While the Judicial Ethics Advisory Commission advises on whether conduct violates Florida’s Code of Judicial Conduct, the JQC conducts an investigation and can issue sanctions based on its findings. The Commission is made up of six judges, five laypersons selected by the Governor, and four members of the Florida Bar Association.
The Office of the State Courts Administrator for Florida aims to provide a timely and accurate accounting of judicial branch statistics.
The following statistics are some of the highlights from the Chief Administrator’s 2022 data:
UniCourt is your single source for state and federal court records, offering comprehensive court coverage and the most complete and accurate dataset available.
Everyday of the week, UniCourt collects all of the newly filed civil and criminal cases in the Florida Courts and lets you search through those new case filings in our CrowdSourced Library™. You can also use UniCourt to track state court litigation and get real-time case alerts sent directly to your inbox. Additionally, UniCourt empowers you to download court documents on-demand without ever having to login to a government court database, and gives you unlimited access to download millions of free state and federal court documents in our CrowdSourced Library™.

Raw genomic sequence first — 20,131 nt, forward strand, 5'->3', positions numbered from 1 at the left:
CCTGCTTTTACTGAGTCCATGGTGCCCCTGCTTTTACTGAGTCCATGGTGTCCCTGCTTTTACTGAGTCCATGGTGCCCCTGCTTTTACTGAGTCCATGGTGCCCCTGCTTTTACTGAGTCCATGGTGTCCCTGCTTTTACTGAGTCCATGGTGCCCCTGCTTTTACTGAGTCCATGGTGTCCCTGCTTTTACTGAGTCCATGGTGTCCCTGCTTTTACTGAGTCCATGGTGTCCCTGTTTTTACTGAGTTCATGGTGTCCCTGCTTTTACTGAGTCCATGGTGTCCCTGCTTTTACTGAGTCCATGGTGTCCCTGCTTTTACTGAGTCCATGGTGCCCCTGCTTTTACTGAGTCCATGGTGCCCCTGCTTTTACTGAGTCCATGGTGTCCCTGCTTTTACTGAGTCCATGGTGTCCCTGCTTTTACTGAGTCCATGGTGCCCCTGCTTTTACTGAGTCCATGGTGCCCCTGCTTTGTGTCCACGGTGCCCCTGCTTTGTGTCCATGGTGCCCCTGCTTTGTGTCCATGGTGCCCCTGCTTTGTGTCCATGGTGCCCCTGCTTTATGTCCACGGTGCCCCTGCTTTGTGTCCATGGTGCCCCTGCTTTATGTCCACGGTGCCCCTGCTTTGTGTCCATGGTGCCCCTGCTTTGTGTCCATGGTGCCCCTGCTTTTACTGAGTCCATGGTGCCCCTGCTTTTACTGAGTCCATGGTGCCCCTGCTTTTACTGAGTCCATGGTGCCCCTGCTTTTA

UniCourt provides you with access to many state courts across Florida, including many of the largest counties across the state, such as the Palm Beach County Courts, the Miami-Dade County Courts, the Broward County Courts, the Hillsborough County Courts, and the Orange County Courts.
UniCourt also gives you access to court records for all of the federal courts across the state of Florida.
UniCourt’s industry-leading Legal Data APIs provide Enterprise users with on-demand, bulk access to structured data from Florida state and federal courts. Our Legal Data as a Service (LDaaS) collects, organizes, standardizes, and normalizes court data from Florida state courts and all federal courts, and makes it readily available via our UniCourt Enterprise API for business development, competitive intelligence, litigation strategy, and docket management.